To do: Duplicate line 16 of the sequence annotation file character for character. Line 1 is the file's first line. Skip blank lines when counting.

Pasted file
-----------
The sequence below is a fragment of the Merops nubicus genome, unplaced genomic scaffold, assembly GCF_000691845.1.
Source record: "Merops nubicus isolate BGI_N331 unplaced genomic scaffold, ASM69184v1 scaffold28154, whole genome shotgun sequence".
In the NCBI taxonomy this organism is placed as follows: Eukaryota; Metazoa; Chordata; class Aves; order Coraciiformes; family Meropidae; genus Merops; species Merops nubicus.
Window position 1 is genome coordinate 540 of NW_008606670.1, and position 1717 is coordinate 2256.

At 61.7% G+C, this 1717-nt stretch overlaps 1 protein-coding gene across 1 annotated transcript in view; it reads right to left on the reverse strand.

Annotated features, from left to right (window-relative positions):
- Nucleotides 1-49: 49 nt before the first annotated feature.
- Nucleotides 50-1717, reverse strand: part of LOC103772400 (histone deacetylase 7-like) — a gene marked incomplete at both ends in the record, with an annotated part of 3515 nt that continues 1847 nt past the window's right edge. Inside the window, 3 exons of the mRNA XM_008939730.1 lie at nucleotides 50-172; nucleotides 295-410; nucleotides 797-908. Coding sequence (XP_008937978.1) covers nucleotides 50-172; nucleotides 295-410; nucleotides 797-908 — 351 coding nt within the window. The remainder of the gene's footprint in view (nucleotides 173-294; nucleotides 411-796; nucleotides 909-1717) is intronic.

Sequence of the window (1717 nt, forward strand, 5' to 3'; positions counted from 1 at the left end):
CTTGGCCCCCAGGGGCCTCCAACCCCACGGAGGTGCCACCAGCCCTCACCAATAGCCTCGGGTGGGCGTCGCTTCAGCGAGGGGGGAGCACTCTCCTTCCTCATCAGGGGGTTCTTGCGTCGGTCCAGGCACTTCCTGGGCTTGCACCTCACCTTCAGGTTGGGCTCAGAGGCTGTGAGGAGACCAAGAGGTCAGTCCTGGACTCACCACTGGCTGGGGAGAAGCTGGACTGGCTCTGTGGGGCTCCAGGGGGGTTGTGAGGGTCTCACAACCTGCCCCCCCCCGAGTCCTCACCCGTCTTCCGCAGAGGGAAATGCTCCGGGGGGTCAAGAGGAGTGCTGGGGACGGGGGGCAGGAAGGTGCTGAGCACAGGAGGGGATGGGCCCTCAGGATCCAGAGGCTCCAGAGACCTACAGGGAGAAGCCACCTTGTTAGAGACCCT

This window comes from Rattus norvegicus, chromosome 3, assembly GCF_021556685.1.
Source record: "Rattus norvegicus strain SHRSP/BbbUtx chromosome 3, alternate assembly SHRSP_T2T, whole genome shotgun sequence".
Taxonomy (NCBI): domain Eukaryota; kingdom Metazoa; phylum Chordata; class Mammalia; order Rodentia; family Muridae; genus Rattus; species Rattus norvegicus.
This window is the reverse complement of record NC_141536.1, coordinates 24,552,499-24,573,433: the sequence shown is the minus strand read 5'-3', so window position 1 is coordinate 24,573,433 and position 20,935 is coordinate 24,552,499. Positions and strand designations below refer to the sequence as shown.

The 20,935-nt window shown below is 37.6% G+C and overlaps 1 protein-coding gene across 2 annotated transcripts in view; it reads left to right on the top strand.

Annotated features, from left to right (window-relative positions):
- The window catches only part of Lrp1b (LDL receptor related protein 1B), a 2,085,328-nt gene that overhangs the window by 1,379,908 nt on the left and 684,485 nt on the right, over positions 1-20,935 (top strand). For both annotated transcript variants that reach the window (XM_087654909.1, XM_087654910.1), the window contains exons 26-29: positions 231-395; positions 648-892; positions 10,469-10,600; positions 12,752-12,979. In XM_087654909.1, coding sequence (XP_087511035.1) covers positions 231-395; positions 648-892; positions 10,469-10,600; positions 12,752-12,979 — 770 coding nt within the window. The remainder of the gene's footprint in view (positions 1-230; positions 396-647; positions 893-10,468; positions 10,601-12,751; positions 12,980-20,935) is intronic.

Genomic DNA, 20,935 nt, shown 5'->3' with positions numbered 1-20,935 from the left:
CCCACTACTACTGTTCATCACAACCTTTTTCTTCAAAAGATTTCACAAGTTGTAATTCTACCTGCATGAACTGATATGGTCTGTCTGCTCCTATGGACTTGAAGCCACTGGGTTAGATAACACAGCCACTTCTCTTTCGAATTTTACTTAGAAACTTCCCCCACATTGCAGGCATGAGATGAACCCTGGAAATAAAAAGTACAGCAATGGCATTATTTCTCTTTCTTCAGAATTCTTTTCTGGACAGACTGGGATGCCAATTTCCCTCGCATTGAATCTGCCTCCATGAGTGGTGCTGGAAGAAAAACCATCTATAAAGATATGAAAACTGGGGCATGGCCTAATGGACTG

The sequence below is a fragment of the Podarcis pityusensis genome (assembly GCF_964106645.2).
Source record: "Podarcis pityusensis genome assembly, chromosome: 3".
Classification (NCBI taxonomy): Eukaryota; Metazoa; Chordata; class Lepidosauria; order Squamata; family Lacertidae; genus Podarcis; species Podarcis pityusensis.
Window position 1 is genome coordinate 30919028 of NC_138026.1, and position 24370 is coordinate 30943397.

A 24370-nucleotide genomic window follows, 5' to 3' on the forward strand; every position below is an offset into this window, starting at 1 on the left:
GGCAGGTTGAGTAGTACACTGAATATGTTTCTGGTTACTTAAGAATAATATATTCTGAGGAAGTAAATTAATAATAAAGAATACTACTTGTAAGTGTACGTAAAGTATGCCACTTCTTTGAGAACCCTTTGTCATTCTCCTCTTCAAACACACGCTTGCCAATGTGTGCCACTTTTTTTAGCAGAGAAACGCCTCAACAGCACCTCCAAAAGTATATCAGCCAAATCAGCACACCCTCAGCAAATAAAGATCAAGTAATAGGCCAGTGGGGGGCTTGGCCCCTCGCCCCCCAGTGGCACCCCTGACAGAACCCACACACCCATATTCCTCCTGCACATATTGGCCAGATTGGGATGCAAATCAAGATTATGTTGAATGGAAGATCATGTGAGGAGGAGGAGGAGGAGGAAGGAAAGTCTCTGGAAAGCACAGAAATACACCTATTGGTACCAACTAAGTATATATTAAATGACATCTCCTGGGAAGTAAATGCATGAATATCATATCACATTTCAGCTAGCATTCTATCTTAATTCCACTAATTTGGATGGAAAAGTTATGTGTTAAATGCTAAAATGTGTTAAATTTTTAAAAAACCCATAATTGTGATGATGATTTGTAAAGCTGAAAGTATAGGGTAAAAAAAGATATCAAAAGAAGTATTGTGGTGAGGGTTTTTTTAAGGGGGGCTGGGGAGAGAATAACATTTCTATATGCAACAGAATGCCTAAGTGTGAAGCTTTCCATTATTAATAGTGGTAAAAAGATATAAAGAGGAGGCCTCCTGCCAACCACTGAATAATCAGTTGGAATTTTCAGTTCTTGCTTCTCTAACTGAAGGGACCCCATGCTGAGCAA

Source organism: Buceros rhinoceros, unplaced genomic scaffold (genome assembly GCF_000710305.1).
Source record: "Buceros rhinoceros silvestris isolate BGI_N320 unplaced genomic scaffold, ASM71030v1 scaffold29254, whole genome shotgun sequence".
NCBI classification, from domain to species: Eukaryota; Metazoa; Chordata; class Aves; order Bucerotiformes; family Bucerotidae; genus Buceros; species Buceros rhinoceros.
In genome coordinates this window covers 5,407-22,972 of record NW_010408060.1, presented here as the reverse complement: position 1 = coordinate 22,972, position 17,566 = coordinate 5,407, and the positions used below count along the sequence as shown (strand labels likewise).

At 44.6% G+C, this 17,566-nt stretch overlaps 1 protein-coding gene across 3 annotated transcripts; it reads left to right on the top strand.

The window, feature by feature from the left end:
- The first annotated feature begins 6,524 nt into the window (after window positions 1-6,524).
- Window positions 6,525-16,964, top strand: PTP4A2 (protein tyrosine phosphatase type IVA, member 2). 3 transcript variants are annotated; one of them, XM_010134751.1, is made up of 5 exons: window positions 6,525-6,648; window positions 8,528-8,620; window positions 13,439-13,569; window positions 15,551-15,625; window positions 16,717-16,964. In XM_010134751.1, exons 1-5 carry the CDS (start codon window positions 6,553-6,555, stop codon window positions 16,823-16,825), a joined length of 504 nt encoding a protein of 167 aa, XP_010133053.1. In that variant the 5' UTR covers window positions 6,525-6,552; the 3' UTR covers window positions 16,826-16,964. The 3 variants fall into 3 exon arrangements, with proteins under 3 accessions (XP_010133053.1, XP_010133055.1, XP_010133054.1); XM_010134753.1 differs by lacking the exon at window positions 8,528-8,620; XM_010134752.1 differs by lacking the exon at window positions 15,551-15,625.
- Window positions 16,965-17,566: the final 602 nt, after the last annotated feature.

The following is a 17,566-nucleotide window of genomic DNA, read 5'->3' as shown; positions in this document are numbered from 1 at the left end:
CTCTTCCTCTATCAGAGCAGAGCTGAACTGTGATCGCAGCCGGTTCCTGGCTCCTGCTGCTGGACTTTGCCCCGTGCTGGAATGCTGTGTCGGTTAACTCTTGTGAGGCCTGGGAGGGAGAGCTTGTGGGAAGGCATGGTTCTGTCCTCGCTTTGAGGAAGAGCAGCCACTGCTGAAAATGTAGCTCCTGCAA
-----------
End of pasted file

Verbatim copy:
Annotated features, from left to right (window-relative positions):